Environment

Jack Kohler (Karuk/Yurok/Hoopa) returns to his tribe to discover how politics and economics have impacted tribal fishing and the environment after industry changes the Klamath River's ecosystem. Eight years in the making, River of Renewal chronicles the ongoing battle over the resources of Northern California's and Oregon's Klamath Basin.

Native American Chef Loretta Barrett Oden (Citizen Potawatomi Nation) hosts the Emmy-award-winning PBS cooking, travel and Native American culture, five-part series.

Power Paths follows a grassroots coalition determined to transform their reservation’s economy to green energy, preserving their land for future generations.

Seven Generation River profiles the Pokagon Band of Potawatomi located in Dowagiac Michigan, about their cultural and historical ties to environment--specifically water resources. Learn how the Pokagon tribe is successfully combining its cultural and environmental preservation efforts, and how the tribe’s environmental and cultural future are tied together--as they are for us all.

Walking in Two Worlds journeys to the Tongass to reveal its splendor and shed light on the devastation and division resulting from the Settlement Act. The Tongass is rich with old-growth trees, salmon-filled rivers and wildlife. Alaska’s Tlingit and Haida Indian tribes have depended on this forest for their culture and survival.

THROUGH THE REPELLENT FENCE follows art collective Postcommodity as they strive to construct Repellent Fence, a two-mile-long outdoor artwork that straddles the U.S.-Mexico border. Postcommodity consists of three Native American artists who “put land art in a tribal context.” Aided by the communities on both sides of the border in 2015, the artists installed a series of 28 huge inflatable spheres emblazoned with an insignia known as the “open eye” that has existed in Indigenous cultures from South America to Canada for thousands of years.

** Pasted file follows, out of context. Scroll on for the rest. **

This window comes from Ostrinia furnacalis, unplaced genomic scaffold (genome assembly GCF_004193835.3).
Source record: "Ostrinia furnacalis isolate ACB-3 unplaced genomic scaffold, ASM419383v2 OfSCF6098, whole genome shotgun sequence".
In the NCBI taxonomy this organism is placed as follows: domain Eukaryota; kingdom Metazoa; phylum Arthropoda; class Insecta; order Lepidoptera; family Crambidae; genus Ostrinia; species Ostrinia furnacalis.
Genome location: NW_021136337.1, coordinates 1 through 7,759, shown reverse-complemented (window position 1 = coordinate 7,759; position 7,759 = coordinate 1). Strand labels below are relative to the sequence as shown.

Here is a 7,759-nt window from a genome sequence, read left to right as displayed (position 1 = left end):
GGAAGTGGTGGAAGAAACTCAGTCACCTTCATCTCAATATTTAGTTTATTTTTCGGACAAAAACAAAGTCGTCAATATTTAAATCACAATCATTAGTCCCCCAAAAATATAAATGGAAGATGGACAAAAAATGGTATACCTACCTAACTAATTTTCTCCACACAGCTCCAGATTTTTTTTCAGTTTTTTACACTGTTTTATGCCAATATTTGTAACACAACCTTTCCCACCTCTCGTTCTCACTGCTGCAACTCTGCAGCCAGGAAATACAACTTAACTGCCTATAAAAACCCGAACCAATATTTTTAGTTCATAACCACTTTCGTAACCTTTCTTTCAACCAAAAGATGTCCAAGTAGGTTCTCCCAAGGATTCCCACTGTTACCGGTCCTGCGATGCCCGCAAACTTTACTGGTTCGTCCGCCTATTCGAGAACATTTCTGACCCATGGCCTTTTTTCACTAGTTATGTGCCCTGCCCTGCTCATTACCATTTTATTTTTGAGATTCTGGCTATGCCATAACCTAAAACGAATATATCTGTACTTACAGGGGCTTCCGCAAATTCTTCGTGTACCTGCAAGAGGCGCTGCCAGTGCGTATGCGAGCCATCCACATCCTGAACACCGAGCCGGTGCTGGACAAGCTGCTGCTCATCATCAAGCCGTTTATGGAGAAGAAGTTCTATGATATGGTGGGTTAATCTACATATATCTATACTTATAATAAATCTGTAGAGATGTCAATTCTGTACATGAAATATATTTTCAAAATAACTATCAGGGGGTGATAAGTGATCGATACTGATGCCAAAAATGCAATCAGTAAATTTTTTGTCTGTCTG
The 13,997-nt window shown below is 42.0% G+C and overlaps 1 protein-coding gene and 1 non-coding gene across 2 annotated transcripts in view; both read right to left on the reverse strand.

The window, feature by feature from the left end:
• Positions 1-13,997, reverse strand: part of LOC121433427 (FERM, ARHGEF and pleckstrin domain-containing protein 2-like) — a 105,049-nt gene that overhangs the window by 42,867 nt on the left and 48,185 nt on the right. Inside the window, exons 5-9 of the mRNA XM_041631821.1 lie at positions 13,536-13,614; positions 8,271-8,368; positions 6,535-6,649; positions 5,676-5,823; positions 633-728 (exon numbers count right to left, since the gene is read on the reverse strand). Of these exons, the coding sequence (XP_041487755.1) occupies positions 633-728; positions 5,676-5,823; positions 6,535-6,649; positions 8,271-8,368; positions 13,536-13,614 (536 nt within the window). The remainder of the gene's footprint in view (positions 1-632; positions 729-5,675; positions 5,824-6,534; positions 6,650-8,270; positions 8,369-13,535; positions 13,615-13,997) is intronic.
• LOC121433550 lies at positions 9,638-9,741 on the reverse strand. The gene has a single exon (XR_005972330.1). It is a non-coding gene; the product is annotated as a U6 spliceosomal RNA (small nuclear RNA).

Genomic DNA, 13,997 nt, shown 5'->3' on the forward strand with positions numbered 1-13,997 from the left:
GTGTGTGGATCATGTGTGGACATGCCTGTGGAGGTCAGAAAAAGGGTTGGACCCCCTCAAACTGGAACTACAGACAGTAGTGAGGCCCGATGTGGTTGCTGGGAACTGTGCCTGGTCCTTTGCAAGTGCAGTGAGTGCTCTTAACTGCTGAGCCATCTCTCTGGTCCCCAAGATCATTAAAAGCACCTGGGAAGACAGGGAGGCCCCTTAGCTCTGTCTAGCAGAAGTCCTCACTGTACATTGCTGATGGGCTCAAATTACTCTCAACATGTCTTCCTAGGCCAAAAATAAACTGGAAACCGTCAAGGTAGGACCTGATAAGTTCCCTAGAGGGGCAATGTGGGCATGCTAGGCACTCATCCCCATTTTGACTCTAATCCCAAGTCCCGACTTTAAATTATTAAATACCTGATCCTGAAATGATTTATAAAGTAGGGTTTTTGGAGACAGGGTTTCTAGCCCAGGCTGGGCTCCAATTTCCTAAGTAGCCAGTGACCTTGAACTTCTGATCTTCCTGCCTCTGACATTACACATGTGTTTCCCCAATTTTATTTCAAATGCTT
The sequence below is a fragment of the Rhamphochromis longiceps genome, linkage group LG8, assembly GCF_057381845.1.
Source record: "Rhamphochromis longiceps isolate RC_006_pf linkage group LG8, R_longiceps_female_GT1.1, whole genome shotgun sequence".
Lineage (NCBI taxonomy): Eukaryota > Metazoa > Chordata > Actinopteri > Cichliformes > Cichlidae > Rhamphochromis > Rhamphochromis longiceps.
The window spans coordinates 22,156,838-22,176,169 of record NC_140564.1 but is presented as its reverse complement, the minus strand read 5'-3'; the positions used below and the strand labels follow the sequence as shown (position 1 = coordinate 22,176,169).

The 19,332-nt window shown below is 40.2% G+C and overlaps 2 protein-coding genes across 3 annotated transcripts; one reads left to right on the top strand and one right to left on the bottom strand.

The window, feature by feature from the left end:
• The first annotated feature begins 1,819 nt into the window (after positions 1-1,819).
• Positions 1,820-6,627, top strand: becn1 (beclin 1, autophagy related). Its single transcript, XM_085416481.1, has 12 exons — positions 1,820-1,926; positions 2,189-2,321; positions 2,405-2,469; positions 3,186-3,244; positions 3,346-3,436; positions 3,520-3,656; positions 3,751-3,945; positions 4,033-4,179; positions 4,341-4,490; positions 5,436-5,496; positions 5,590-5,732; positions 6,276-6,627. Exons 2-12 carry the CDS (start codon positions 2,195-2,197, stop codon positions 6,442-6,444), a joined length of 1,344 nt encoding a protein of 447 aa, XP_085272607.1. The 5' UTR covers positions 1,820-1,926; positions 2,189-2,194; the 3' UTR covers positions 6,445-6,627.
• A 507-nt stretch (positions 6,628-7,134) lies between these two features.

When the U.S. Army Corps of Engineers attempts to take their land to build Kinzua Dam, the Seneca people stand up to the government and prevailing political forces of the 1950s and 60s to save their culture, their sovereignty, and their way of life to preserve their future. This film explores the history of Kinzua Dam on the Allegheny River in Pennsylvania and its impact on the Seneca Nation.

A provocative film from the American Indian perspective that reframes today’s controversial energy debate while the fate of the environment hangs in the balance. Red Power Energy illustrates the complex realities of Indian reservations grappling with how to balance their natural resources with their traditional beliefs.

America By The Numbers with Maria Hinojosa is a new and innovative documentary series which will be available to public TV stations and viewers beginning in October 2014. Produced by the Harlem-based Futuro Media Group, America By The Numbers will reveal how dramatic changes in the country’s demographics are playing out in mainstream USA.

A personal story of how a multi-million dollar project displaced the Mandan/Hidatsa/Arikara Nation in North Dakota. Through interviews and archival footage, a uniquely Native American perspective emerges, giving light to a portrait of resilience and survival in the face of catastrophic change.

When the Oglala Sioux Tribe passed an ordinance separating industrial hemp from its illegal cousin, marijuana, Alex White Plume researched hemp and found it to be a versatile, sustainable crop that could grow in the inhospitable soil of the South Dakota Badlands--envisioning a new economy.

Cory Mann is a quirky businessman hustling to make a dollar in Juneau, Alaska. He gets hungry for smoked salmon and decides to spend a summer smoking fish. The unusual story of his life and the untold history of his people interweave with the process of preparing traditional food and keeping his business afloat.

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